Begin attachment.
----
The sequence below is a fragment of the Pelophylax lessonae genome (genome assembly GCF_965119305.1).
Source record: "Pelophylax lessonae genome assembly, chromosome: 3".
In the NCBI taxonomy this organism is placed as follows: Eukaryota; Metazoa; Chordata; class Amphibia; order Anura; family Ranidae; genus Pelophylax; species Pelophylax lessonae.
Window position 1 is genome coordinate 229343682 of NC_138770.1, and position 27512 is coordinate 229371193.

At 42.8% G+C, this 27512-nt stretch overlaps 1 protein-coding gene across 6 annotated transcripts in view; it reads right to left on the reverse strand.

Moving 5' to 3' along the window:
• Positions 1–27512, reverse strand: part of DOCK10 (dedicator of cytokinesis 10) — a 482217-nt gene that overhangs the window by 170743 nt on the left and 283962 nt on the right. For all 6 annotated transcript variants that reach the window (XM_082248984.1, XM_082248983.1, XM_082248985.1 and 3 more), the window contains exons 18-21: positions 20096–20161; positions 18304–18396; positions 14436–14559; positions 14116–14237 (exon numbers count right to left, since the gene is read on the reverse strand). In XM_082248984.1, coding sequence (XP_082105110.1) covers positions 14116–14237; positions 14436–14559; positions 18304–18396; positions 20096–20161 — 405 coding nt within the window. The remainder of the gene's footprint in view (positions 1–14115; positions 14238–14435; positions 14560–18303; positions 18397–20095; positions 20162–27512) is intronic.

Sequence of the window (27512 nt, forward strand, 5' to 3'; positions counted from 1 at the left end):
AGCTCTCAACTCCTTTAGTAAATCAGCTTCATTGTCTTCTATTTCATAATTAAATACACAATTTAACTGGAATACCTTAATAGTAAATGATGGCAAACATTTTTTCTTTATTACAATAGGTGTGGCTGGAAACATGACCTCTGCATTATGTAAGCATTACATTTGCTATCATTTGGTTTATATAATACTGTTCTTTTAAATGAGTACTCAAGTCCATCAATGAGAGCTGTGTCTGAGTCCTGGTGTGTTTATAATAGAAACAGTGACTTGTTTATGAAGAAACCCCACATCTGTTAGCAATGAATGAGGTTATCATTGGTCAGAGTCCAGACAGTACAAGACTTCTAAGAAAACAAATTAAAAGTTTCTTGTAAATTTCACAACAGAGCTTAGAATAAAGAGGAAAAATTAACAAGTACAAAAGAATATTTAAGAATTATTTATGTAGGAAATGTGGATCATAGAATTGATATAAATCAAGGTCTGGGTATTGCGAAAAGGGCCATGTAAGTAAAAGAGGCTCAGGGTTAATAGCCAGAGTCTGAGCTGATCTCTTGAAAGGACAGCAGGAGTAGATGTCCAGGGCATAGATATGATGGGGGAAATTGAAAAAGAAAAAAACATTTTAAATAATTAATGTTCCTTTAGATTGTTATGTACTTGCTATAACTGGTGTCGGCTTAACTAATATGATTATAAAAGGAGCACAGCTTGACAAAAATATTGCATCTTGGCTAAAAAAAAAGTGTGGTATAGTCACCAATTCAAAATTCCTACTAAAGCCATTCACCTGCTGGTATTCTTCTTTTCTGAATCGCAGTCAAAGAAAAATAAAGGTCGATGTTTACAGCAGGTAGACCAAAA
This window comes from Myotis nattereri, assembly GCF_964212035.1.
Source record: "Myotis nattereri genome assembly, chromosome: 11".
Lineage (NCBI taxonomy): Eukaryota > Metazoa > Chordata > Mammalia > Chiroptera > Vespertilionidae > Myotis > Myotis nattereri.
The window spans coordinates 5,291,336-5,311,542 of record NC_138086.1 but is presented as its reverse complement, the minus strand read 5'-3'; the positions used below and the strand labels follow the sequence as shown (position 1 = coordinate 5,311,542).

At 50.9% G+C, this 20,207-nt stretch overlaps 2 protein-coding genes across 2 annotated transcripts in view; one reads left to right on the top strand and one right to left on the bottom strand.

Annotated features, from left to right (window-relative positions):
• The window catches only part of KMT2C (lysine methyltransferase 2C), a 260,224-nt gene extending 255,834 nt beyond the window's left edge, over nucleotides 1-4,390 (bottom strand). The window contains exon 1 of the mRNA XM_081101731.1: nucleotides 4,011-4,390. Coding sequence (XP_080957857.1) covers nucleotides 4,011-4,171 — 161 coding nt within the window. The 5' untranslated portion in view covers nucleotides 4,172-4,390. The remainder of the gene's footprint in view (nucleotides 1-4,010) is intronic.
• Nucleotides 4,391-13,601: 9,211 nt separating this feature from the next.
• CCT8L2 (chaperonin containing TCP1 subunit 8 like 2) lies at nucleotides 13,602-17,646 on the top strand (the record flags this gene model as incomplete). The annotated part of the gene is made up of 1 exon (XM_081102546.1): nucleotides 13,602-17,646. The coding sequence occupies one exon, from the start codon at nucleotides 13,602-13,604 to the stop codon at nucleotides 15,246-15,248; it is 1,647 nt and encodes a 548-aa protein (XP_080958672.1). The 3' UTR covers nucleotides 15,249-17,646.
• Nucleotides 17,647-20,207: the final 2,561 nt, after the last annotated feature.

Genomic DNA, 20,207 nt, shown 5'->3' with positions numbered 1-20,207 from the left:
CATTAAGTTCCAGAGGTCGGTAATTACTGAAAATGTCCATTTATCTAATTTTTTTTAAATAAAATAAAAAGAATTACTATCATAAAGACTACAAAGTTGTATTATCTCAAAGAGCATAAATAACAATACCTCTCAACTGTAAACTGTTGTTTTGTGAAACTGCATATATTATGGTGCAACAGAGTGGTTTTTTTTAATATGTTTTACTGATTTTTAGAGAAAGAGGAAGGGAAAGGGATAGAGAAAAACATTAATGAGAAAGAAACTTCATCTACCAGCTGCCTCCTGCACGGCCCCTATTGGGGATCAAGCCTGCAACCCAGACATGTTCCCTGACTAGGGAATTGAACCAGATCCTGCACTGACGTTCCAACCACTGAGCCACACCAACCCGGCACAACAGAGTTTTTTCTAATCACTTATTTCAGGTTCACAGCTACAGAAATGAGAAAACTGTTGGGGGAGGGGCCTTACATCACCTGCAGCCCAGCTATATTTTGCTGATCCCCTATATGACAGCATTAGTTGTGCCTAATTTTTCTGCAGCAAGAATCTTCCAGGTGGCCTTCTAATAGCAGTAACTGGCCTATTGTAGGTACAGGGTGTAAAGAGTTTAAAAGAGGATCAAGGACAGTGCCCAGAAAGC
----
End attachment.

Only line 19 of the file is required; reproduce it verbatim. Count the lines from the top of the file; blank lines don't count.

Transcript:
• Nucleotides 17,647-20,207: the final 2,561 nt, after the last annotated feature.